Raffaello Borghini, in his attempt to describe the doctrine of Aristotle with a view to painting, observes—“ There are two principles which concur in the production of colour, namely, light and transparency.” But he soon loses this clue to the best part of the ancient theory, and when he has to speak of the derivation of colours from white and black, he evidently understands it in a mere atomic sense, and adds —" I shall not at present pursue the opinion of Aristotle, who assumes black and white as principal colours, and considers all the rest as intermediate between them."--Il Riposo, l. ii. Accordingly, like Lodovico Dolce, he proceeds to a subject where he was more at home, namely, the symbolical meaning of colours.
fesses to embrace the subject of imitation in painting, and that Aristotle's briefly examines the physical nature and appearance of colours, it must be admitted that the latter sustains the above comparison with advantage; and it is somewhat extraordinary that observations indicating so refined a knowledge of nature, as regards the picturesque, should not have been taken into the account, for such appears to be the fact, in the various opinions and conjectures that have been expressed from time to time on the painting of the Greeks. The treatise in question must have been written when Apelles painted, or immediately before; and as a proof that Aristotle's remarks on the effect of semi-transparent mediums were not lost on the artists of his time, the following passage from Pliny is subjoined, for, though it is well known, it acquires additional interest from the foregoing extracts :
“He (Apelles) passed a dark colour over his pictures when finished, so thin that it increased the splendour of the tints, while it protected the surface from dust and dirt : it could only be seen on looking into the picture. The effect of this operation, judiciously managed, was to prevent the colours from being too glaring, and to give the spectator the impression of looking through a transparent crystal. At the same time it seemed almost imperceptibly to add a certain dignity of tone to colours that were too florid.” “ This,” says Rey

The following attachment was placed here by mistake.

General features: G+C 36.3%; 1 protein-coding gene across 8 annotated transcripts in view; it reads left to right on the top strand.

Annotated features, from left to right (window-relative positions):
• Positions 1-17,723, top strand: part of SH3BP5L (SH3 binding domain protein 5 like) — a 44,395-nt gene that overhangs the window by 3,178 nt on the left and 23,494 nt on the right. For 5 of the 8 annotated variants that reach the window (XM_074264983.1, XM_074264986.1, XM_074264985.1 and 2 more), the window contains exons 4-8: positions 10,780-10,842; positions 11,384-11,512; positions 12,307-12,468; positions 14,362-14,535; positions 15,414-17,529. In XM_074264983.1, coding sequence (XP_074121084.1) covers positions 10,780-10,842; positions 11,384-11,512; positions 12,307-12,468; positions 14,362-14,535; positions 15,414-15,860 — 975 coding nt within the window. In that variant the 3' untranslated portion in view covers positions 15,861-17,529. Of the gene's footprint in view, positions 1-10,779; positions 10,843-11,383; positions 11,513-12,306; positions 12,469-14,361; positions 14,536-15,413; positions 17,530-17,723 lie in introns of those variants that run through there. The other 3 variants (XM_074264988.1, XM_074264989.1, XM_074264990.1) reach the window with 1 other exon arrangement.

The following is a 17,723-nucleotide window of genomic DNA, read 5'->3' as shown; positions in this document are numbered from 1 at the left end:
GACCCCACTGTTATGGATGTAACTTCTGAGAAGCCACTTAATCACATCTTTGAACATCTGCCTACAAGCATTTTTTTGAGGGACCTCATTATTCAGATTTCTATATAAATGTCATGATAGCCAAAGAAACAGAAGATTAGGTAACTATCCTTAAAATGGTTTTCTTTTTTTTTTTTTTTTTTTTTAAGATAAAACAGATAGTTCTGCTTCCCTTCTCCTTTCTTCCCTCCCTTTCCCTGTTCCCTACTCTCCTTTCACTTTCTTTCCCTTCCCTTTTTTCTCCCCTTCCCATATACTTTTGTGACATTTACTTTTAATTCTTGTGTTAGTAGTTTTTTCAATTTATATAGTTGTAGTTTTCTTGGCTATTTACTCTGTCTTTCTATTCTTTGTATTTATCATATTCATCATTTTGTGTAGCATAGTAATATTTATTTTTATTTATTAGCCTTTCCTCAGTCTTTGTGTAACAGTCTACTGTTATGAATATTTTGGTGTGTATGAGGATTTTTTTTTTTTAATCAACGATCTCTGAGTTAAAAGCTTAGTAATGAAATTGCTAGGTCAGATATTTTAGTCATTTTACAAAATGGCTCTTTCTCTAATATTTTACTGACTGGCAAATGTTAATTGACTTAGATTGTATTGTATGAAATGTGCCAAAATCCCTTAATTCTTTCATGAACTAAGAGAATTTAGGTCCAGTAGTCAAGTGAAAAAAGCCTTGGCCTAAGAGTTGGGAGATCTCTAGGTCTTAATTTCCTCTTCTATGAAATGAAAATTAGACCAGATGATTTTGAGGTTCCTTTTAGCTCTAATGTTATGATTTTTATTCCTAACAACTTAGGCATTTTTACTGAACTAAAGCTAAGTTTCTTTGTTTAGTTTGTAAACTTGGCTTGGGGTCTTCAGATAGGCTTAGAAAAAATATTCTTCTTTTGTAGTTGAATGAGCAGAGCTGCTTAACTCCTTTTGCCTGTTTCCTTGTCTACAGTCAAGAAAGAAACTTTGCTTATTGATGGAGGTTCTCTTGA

nolds, “is a true and artist-like description of glazing or scumbling, such as was practised by Titian and the rest of the Venetian painters.”
The account of Pliny has, in this instance, internal evidence of truth, but it is fully confirmed by the following passage in Aristotle, which, in reference to painting, appears to have been hitherto unnoticed :-“Another mode in which the effect of colours is exhibited is when they appear through each other, as painters employ them when they glaze (étaleipovtes) a (dark) colour over a lighter one ; just as the sun, which is in itself white, assumes a red colour when seen through darkness and smoke. This operation also ensures a variety of colours, for there will be a certain ratio between those which are on the surface and those which are in depth.”—De Sensu et Sensili.
Aristotle's notion respecting the derivation of colours from white and black may perhaps be illustrated by the following opinion on the
similar theory of Goethe:
“Goethe and Seebeck regard colour as resulting from the mixture of white and black, and ascribe to the different colours a quality of darkness (oklepòr), by the different degrees of which they are distinguished, passing from white to black through the gradations of yellow, orange, red, violet, and blue, while green appears to be intermediate again between yellow and blue. This remark, though it has no influence in weakening